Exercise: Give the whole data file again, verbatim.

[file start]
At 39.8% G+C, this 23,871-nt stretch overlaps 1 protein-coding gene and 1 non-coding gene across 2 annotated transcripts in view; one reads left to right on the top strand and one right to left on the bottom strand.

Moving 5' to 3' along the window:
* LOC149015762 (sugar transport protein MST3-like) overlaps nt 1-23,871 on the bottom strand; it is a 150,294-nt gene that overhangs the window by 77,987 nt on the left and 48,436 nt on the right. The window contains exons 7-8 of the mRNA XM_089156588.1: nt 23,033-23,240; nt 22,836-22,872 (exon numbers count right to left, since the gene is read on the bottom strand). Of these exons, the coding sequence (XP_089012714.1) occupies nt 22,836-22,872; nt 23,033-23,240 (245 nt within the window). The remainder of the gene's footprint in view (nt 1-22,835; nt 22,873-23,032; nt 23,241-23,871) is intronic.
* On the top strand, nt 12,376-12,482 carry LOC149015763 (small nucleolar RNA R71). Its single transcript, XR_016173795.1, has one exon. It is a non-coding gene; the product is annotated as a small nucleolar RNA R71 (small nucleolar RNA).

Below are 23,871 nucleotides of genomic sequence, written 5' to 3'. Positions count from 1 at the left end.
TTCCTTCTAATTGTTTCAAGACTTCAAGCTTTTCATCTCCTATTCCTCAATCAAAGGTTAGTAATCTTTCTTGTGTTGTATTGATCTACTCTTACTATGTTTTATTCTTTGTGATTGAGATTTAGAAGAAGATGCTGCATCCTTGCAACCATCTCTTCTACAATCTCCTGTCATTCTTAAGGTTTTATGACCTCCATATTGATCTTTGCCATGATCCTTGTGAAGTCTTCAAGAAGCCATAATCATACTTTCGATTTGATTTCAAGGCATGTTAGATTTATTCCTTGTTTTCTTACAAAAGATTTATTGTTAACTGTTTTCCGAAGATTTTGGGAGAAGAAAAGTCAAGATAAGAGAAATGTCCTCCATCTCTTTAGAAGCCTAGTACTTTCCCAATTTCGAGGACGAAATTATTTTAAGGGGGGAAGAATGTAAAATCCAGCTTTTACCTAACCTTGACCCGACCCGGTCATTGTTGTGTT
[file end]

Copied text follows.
At 39.8% G+C, this 23,871-nt stretch overlaps 1 protein-coding gene and 1 non-coding gene across 2 annotated transcripts in view; one reads left to right on the top strand and one right to left on the bottom strand.

Moving 5' to 3' along the window:
* LOC149015762 (sugar transport protein MST3-like) overlaps nt 1-23,871 on the bottom strand; it is a 150,294-nt gene that overhangs the window by 77,987 nt on the left and 48,436 nt on the right. The window contains exons 7-8 of the mRNA XM_089156588.1: nt 23,033-23,240; nt 22,836-22,872 (exon numbers count right to left, since the gene is read on the bottom strand). Of these exons, the coding sequence (XP_089012714.1) occupies nt 22,836-22,872; nt 23,033-23,240 (245 nt within the window). The remainder of the gene's footprint in view (nt 1-22,835; nt 22,873-23,032; nt 23,241-23,871) is intronic.
* On the top strand, nt 12,376-12,482 carry LOC149015763 (small nucleolar RNA R71). Its single transcript, XR_016173795.1, has one exon. It is a non-coding gene; the product is annotated as a small nucleolar RNA R71 (small nucleolar RNA).

Below are 23,871 nucleotides of genomic sequence, written 5' to 3'. Positions count from 1 at the left end.
TTCCTTCTAATTGTTTCAAGACTTCAAGCTTTTCATCTCCTATTCCTCAATCAAAGGTTAGTAATCTTTCTTGTGTTGTATTGATCTACTCTTACTATGTTTTATTCTTTGTGATTGAGATTTAGAAGAAGATGCTGCATCCTTGCAACCATCTCTTCTACAATCTCCTGTCATTCTTAAGGTTTTATGACCTCCATATTGATCTTTGCCATGATCCTTGTGAAGTCTTCAAGAAGCCATAATCATACTTTCGATTTGATTTCAAGGCATGTTAGATTTATTCCTTGTTTTCTTACAAAAGATTTATTGTTAACTGTTTTCCGAAGATTTTGGGAGAAGAAAAGTCAAGATAAGAGAAATGTCCTCCATCTCTTTAGAAGCCTAGTACTTTCCCAATTTCGAGGACGAAATTATTTTAAGGGGGGAAGAATGTAAAATCCAGCTTTTACCTAACCTTGACCCGACCCGGTCATTGTTGTGTT